Sin verbs: are we desensitised?

Dear CA Forum community

I am developing a study dealing with language and sin, and the impact of verbs that relate to sin?
Fictitious Jim is imaginary character. This is completly fictious.
The challenge:
Of the 5 statements, one of the verbs will make you feel more repelled, saddened than another ( pick the negative emotion of your choosing)

Read each statement slowly; which verb is the most offensive?

5 Statements

*]Jim drowned his wife’s sister.
*]Jim raped his wife’s sister.
*]Jim lied to his wife’s sister.
*]Jim sinned against God the Father Almighty.
*]Jim performed an abortion for his wife’s sister.

i) Now that you’ve read the statements, did statement 4, “sinned against God”, strike you us as being the LEAST offensive?
ii) All the sins are mortal sins, and Fictitious Jim knew they were mortal sins according to the teachings of our church.
iii) Does #4, rate as THE ABSOLUTE WORST of the 5?

I acknowledge that God our Father would view all of Fictitious Jim’s 5 mortal sins as equal, and still forgiveable if he is repentant.
I am wondering is society desensitised to reacting with horror, that Fictious Jim committed the mortal sin of: “…sinned against God the Father Almighty”.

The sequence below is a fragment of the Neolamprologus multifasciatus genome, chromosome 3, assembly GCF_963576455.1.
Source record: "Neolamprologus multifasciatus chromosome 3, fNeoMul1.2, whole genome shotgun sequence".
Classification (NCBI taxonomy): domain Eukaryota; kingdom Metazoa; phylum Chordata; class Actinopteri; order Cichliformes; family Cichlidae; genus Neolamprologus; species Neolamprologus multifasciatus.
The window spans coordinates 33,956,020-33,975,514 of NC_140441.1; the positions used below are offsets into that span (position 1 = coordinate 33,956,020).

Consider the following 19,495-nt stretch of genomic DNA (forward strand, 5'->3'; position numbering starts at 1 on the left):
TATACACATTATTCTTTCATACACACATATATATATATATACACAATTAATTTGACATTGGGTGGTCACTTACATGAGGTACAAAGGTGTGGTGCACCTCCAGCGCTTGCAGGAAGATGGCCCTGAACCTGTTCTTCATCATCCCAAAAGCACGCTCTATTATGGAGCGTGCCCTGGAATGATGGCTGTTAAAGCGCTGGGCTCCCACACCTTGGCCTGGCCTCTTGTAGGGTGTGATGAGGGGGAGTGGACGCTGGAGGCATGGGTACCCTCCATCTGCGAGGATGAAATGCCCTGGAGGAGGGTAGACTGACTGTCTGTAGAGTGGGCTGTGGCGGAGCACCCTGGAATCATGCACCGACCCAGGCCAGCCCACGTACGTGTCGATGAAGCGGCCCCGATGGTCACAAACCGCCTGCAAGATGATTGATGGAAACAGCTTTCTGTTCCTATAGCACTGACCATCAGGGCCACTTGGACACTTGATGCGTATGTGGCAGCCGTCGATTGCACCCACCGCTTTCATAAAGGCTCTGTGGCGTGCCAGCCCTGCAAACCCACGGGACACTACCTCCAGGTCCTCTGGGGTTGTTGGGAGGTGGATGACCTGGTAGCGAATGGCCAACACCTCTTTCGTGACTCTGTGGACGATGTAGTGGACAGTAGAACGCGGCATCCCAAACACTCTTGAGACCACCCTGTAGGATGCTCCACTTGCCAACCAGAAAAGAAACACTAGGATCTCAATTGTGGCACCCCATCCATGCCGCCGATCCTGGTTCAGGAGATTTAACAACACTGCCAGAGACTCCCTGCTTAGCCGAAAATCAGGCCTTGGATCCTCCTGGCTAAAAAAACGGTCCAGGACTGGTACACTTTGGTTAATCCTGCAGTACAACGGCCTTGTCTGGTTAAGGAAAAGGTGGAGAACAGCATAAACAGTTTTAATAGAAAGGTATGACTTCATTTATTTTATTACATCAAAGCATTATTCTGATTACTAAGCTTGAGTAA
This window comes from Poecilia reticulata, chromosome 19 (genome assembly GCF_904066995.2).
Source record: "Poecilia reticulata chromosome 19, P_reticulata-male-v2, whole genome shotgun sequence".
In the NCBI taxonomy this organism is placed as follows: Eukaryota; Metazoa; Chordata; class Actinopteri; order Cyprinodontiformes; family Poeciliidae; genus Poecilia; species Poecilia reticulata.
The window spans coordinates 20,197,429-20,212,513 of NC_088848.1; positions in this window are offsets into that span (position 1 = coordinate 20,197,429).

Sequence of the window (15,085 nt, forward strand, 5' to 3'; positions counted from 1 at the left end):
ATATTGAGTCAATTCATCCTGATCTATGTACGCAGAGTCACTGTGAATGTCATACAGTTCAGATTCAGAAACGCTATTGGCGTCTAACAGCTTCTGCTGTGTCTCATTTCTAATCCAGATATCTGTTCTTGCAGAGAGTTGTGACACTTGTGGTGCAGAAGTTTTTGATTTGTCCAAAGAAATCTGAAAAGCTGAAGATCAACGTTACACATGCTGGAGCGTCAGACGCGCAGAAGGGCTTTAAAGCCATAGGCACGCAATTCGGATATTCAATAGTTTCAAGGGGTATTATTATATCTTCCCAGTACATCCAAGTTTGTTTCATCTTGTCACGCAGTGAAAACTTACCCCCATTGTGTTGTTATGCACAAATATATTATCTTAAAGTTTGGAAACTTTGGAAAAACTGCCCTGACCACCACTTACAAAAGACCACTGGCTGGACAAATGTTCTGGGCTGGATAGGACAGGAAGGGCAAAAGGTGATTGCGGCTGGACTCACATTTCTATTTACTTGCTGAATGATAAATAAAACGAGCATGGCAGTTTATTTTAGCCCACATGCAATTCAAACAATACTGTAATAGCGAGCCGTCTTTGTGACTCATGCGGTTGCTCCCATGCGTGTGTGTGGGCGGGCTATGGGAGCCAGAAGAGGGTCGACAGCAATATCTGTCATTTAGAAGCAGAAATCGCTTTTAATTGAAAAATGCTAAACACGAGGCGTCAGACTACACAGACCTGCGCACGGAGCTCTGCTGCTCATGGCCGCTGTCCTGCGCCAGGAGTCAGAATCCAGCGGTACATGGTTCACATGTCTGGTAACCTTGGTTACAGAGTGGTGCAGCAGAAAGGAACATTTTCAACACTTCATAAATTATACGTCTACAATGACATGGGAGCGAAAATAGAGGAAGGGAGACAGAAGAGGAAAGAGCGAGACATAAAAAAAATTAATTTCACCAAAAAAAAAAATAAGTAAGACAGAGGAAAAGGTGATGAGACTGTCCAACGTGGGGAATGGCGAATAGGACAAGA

Or do we just have a " ya whateverrrrr! But my goodness, he murdered his wife’s sister!!!"

Thank you for any (name removed by moderator)ut you may graciously offer.

Peace of Christ be with you.

You are right, but I don’t know if it is because we are desensitized, or because of all the choices it is the most abstract. The others paint a solid picture of how Jim sinned. But to say he sinned without the details comes across as somehow less troublesome.

The #4 choice troubled me the most, maybe because as the previous poster pointed out, it’s the only abstract choice of the five. The more we are left to our own imaginations, the more we will picture our worst fears.

Choices #3 and #4 are intransitive verbs, whereas the others are transitive. Not sure how this affects the experiement. Someone with more linguistic knowledge may be able to comment on whether or not listing five more similar uses of inflection would change the results.

Sorry, this question doesn’t work.

In all five of the items, Jim sinned against God the Father Almighty. In four of them we’re told how, but in one we’re not. So how can we know that #4 is the worst?’’

“Sin is an offense against God: “Against you, you alone, have I sinned, and done that which is evil in your sight.”…” (CCC1850)

All sin is a sin against God.

Plus, I don’t think all lies are mortal sins. “Sure, you look great in that dress,” probably doesn’t destroy the divine life in your soul.


I agree with what both the posters above me said.